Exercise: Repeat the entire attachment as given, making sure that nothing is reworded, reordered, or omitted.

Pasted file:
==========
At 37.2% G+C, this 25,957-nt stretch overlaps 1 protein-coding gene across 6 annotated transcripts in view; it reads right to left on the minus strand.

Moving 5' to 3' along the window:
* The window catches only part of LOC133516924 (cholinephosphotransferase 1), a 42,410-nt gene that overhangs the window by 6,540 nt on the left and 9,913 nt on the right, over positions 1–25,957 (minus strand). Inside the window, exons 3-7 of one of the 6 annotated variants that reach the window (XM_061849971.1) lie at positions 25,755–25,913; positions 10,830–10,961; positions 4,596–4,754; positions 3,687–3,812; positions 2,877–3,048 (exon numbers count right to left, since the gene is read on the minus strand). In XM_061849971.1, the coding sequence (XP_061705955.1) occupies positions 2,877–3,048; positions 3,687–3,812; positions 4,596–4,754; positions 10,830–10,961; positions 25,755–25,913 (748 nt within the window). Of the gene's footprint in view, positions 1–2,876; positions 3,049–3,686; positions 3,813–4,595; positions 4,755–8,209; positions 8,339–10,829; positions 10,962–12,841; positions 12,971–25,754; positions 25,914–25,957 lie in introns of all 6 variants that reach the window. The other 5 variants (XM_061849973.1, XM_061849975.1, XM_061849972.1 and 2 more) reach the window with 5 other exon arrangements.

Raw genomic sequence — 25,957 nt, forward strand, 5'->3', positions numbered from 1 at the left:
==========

At 37.2% G+C, this 25,957-nt stretch overlaps 1 protein-coding gene across 6 annotated transcripts in view; it reads right to left on the minus strand.

Moving 5' to 3' along the window:
* The window catches only part of LOC133516924 (cholinephosphotransferase 1), a 42,410-nt gene that overhangs the window by 6,540 nt on the left and 9,913 nt on the right, over positions 1–25,957 (minus strand). Inside the window, exons 3-7 of one of the 6 annotated variants that reach the window (XM_061849971.1) lie at positions 25,755–25,913; positions 10,830–10,961; positions 4,596–4,754; positions 3,687–3,812; positions 2,877–3,048 (exon numbers count right to left, since the gene is read on the minus strand). In XM_061849971.1, the coding sequence (XP_061705955.1) occupies positions 2,877–3,048; positions 3,687–3,812; positions 4,596–4,754; positions 10,830–10,961; positions 25,755–25,913 (748 nt within the window). Of the gene's footprint in view, positions 1–2,876; positions 3,049–3,686; positions 3,813–4,595; positions 4,755–8,209; positions 8,339–10,829; positions 10,962–12,841; positions 12,971–25,754; positions 25,914–25,957 lie in introns of all 6 variants that reach the window. The other 5 variants (XM_061849973.1, XM_061849975.1, XM_061849972.1 and 2 more) reach the window with 5 other exon arrangements.

Raw genomic sequence — 25,957 nt, forward strand, 5'->3', positions numbered from 1 at the left: